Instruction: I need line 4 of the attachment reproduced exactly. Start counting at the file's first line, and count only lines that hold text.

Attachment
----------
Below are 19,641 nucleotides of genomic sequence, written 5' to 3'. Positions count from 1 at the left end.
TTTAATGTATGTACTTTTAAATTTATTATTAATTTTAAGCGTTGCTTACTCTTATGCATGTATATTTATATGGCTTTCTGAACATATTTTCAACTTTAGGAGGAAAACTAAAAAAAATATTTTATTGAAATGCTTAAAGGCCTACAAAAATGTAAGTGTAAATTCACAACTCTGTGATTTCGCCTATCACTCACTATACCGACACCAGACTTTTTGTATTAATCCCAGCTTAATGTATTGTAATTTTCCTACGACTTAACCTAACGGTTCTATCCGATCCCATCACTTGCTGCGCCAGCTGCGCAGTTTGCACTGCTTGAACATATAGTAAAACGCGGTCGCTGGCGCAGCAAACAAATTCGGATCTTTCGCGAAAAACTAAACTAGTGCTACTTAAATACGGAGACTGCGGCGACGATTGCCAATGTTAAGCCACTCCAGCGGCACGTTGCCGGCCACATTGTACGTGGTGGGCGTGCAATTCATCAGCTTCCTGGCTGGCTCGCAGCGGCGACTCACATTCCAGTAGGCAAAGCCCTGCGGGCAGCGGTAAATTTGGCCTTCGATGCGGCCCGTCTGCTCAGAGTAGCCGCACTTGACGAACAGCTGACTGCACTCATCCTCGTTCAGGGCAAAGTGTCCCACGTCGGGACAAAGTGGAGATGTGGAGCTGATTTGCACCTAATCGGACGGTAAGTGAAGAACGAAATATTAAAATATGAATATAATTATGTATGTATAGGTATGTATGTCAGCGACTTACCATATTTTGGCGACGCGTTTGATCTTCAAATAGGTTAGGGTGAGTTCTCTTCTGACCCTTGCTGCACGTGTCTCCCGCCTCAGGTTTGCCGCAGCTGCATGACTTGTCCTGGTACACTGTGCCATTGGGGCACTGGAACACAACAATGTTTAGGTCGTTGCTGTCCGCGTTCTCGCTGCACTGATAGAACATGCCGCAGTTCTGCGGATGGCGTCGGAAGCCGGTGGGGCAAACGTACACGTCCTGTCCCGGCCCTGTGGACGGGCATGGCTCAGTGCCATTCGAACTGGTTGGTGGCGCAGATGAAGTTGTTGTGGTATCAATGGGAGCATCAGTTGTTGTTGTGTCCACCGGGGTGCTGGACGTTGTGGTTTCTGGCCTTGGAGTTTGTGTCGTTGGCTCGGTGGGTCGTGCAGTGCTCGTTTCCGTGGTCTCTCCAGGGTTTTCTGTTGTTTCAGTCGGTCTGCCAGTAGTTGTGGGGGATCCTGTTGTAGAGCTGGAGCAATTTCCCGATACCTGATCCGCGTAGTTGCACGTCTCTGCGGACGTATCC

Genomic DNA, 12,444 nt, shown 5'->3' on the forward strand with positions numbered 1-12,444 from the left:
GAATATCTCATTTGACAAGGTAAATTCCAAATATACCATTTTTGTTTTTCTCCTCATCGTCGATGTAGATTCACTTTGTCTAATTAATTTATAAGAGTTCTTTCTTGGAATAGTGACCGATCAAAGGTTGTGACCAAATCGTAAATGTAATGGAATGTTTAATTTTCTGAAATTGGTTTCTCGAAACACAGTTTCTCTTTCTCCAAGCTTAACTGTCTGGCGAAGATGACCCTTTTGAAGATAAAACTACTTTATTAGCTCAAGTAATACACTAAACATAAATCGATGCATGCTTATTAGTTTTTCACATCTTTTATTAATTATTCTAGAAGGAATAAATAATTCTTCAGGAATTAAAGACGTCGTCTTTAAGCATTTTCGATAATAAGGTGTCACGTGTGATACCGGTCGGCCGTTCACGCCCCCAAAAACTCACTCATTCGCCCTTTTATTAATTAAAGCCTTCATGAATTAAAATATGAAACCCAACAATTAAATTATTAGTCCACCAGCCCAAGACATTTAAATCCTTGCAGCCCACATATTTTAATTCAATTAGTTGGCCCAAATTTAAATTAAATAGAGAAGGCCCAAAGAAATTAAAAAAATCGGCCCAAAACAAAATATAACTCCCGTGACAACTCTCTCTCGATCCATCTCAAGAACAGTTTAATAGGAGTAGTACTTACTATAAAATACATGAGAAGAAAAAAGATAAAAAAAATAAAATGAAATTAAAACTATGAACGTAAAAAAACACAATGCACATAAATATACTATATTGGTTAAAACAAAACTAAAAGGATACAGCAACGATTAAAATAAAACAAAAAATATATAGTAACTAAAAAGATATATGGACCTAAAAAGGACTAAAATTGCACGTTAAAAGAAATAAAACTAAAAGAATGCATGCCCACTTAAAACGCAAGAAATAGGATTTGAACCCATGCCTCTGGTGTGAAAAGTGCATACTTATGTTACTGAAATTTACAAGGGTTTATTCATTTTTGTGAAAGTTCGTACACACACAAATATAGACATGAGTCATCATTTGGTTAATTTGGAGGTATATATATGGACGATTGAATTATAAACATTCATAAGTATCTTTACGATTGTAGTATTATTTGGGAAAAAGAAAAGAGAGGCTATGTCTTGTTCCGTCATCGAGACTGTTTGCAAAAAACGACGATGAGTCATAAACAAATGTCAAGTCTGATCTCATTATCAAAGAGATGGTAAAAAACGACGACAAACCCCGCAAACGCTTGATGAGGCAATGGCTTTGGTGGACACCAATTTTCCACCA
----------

GAATATCTCATTTGACAAGGTAAATTCCAAATATACCATTTTTGTTTTTCTCCTCATCGTCGATGTAGATTCACTTTGTCTAATTAATTTATAAGAGTTCTTTCTTGGAATAGTGACCGATCAAAGGTTGTGACCAAATCGTAAATGTAATGGAATGTTTAATTTTCTGAAATTGGTTTCTCGAAACACAGTTTCTCTTTCTCCAAGCTTAACTGTCTGGCGAAGATGACCCTTTTGAAGATAAAACTACTTTATTAGCTCAAGTAATACACTAAACATAAATCGATGCATGCTTATTAGTTTTTCACATCTTTTATTAATTATTCTAGAAGGAATAAATAATTCTTCAGGAATTAAAGACGTCGTCTTTAAGCATTTTCGATAATAAGGTGTCACGTGTGATACCGGTCGGCCGTTCACGCCCCCAAAAACTCACTCATTCGCCCTTTTATTAATTAAAGCCTTCATGAATTAAAATATGAAACCCAACAATTAAATTATTAGTCCACCAGCCCAAGACATTTAAATCCTTGCAGCCCACATATTTTAATTCAATTAGTTGGCCCAAATTTAAATTAAATAGAGAAGGCCCAAAGAAATTAAAAAAATCGGCCCAAAACAAAATATAACTCCCGTGACAACTCTCTCTCGATCCATCTCAAGAACAGTTTAATAGGAGTAGTACTTACTATAAAATACATGAGAAGAAAAAAGATAAAAAAAATAAAATGAAATTAAAACTATGAACGTAAAAAAACACAATGCACATAAATATACTATATTGGTTAAAACAAAACTAAAAGGATACAGCAACGATTAAAATAAAACAAAAAATATATAGTAACTAAAAAGATATATGGACCTAAAAAGGACTAAAATTGCACGTTAAAAGAAATAAAACTAAAAGAATGCATGCCCACTTAAAACGCAAGAAATAGGATTTGAACCCATGCCTCTGGTGTGAAAAGTGCATACTTATGTTACTGAAATTTACAAGGGTTTATTCATTTTTGTGAAAGTTCGTACACACACAAATATAGACATGAGTCATCATTTGGTTAATTTGGAGGTATATATATGGACGATTGAATTATAAACATTCATAAGTATCTTTACGATTGTAGTATTATTTGGGAAAAAGAAAAGAGAGGCTATGTCTTGTTCCGTCATCGAGACTGTTTGCAAAAAACGACGATGAGTCATAAACAAATGTCAAGTCTGATCTCATTATCAAAGAGATGGTAAAAAACGACGACAAACCCCGCAAACGCTTGATGAGGCAATGGCTTTGGTGGACACCAATTTTCCACCA